Today’s Thessaloniki draws on its unique cultural past, continuing to be a far-reaching regional capital on the Thermaic Gulf.
10. Christian before it was cool
Nothing says “Thessaloniki!” like the city’s extraordinary Christian churches, some dating from as far back as earliest Byzantine times when the Romans were still transitioning to Christianity.
Today, many of Thessaloniki’s churches remain dynamic centers of an enduring faith, led by the Church of Aghios Dimitrios, dedicated to the city’s early-4th-c. patron saint, now an impressively restored survivor of the Thessaloniki’s 1917 conflagration.
But it’s the smaller chapels, time-bitten and resilient, frequently hidden in the twisting narrow streets of the timeless Ano Polis (Upper Town), which can best transport you back into the mists and spiritualism of the Byzantine World. Every domed apse and frescoed or tessellated wall seems to have a story of survival, revelation and resurrection formed through centuries of invasions, conversions and fires.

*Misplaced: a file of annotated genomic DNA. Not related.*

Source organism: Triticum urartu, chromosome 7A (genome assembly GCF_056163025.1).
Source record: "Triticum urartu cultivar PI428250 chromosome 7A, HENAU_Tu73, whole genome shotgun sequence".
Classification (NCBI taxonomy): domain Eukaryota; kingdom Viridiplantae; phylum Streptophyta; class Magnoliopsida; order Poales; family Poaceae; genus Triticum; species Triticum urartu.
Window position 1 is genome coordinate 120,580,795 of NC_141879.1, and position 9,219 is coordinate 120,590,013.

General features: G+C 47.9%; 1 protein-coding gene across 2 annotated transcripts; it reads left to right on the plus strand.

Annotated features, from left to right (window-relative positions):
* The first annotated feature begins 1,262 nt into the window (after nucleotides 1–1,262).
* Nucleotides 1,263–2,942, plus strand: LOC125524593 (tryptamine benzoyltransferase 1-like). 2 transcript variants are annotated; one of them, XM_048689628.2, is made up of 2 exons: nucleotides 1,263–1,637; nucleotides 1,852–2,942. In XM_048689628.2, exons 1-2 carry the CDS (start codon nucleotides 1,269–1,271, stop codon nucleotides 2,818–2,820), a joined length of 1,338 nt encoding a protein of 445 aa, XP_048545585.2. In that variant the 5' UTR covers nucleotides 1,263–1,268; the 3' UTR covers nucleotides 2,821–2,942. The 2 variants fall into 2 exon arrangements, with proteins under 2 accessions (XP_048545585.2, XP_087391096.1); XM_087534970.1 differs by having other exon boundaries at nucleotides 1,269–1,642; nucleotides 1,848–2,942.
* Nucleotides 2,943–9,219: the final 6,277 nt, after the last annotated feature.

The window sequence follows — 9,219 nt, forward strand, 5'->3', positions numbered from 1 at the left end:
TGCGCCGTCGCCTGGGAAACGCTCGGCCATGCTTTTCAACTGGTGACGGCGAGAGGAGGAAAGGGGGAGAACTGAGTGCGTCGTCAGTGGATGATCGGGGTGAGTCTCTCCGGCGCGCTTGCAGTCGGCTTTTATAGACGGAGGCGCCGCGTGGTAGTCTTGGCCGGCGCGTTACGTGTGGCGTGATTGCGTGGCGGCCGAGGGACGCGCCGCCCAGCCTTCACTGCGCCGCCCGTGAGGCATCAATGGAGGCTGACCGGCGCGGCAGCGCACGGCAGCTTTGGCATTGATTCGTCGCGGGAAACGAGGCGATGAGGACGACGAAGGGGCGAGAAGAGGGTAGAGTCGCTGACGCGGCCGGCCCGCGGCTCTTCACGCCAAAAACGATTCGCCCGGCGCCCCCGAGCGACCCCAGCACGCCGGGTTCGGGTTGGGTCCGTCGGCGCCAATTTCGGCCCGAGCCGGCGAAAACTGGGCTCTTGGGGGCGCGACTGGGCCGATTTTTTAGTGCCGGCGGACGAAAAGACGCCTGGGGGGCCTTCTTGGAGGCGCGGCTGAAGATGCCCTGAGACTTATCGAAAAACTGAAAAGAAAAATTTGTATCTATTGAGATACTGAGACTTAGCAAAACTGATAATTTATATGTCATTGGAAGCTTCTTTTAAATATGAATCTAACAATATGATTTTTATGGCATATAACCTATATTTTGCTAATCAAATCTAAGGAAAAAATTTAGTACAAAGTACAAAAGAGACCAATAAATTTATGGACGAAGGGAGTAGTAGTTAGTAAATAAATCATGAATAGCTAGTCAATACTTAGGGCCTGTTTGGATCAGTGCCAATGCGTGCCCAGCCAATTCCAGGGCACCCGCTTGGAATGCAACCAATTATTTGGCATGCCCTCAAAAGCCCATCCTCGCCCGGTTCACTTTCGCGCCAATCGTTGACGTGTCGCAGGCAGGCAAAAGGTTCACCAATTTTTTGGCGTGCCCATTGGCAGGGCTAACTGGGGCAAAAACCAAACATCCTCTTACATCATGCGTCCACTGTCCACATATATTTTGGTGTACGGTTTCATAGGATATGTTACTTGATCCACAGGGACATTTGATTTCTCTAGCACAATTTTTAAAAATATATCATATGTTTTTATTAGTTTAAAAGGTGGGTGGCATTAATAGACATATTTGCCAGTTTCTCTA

The humble Church of Hosios David is missing a corner – indeed, its entire monastery – but its primary mosaic of a beardless Christ, long hidden beneath Ottoman whitewash, dates to the 5th/6th centuries AD.
The Vlatadon Monastery’s frescoes (14th c.) are considered the finest preserved examples of “Macedonian school” painting. The church was built by two Cretan brothers, cloth merchants, who became monks.
The Church of the Twelve Apostles’ intricate brickwork is extraordinary, while its paintings and mosaics are masterpieces of the Paleologue era (14th-15th cents.) – also later whitewashed, now beautifully cleaned and conserved.